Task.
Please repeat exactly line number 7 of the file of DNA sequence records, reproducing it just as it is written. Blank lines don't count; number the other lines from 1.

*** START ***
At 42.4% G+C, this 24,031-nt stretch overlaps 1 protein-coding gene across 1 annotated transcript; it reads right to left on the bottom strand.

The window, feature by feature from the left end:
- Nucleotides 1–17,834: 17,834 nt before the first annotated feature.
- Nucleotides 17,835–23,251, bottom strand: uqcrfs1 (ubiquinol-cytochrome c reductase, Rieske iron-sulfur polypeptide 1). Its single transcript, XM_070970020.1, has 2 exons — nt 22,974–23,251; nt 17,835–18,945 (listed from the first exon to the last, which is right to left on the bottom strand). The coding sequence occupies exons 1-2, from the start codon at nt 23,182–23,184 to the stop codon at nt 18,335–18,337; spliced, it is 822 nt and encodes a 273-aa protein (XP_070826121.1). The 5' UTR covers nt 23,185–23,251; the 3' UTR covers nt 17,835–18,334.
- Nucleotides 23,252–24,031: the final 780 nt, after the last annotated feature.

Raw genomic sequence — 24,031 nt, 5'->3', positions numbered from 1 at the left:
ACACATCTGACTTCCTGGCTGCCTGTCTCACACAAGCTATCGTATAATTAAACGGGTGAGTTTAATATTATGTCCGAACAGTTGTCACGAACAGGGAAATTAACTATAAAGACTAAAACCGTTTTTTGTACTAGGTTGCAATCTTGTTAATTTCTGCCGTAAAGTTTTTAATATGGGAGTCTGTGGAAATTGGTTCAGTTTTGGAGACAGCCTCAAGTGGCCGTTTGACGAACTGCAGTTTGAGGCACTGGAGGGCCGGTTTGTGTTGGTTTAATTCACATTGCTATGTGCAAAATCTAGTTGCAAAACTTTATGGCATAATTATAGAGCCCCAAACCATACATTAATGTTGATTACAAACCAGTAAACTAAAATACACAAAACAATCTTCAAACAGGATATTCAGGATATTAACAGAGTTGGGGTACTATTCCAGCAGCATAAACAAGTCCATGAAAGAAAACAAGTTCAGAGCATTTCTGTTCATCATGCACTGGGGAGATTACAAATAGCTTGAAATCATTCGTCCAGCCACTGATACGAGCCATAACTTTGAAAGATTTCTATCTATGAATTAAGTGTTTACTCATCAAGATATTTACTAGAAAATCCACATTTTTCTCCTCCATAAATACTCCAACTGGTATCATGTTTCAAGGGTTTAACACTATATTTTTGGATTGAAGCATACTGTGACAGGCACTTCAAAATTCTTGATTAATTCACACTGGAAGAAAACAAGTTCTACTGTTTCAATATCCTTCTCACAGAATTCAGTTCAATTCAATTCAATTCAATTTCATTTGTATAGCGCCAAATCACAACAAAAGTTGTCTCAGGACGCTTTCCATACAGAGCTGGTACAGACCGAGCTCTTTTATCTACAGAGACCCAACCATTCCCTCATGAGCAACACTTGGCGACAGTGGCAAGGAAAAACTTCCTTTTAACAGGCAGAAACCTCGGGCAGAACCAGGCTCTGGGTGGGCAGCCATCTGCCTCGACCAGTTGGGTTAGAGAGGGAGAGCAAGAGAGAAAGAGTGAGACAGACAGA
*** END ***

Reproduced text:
ACACATCTGACTTCCTGGCTGCCTGTCTCACACAAGCTATCGTATAATTAAACGGGTGAGTTTAATATTATGTCCGAACAGTTGTCACGAACAGGGAAATTAACTATAAAGACTAAAACCGTTTTTTGTACTAGGTTGCAATCTTGTTAATTTCTGCCGTAAAGTTTTTAATATGGGAGTCTGTGGAAATTGGTTCAGTTTTGGAGACAGCCTCAAGTGGCCGTTTGACGAACTGCAGTTTGAGGCACTGGAGGGCCGGTTTGTGTTGGTTTAATTCACATTGCTATGTGCAAAATCTAGTTGCAAAACTTTATGGCATAATTATAGAGCCCCAAACCATACATTAATGTTGATTACAAACCAGTAAACTAAAATACACAAAACAATCTTCAAACAGGATATTCAGGATATTAACAGAGTTGGGGTACTATTCCAGCAGCATAAACAAGTCCATGAAAGAAAACAAGTTCAGAGCATTTCTGTTCATCATGCACTGGGGAGATTACAAATAGCTTGAAATCATTCGTCCAGCCACTGATACGAGCCATAACTTTGAAAGATTTCTATCTATGAATTAAGTGTTTACTCATCAAGATATTTACTAGAAAATCCACATTTTTCTCCTCCATAAATACTCCAACTGGTATCATGTTTCAAGGGTTTAACACTATATTTTTGGATTGAAGCATACTGTGACAGGCACTTCAAAATTCTTGATTAATTCACACTGGAAGAAAACAAGTTCTACTGTTTCAATATCCTTCTCACAGAATTCAGTTCAATTCAATTCAATTCAATTTCATTTGTATAGCGCCAAATCACAACAAAAGTTGTCTCAGGACGCTTTCCATACAGAGCTGGTACAGACCGAGCTCTTTTATCTACAGAGACCCAACCATTCCCTCATGAGCAACACTTGGCGACAGTGGCAAGGAAAAACTTCCTTTTAACAGGCAGAAACCTCGGGCAGAACCAGGCTCTGGGTGGGCAGCCATCTGCCTCGACCAGTTGGGTTAGAGAGGGAGAGCAAGAGAGAAAGAGTGAGACAGACAGA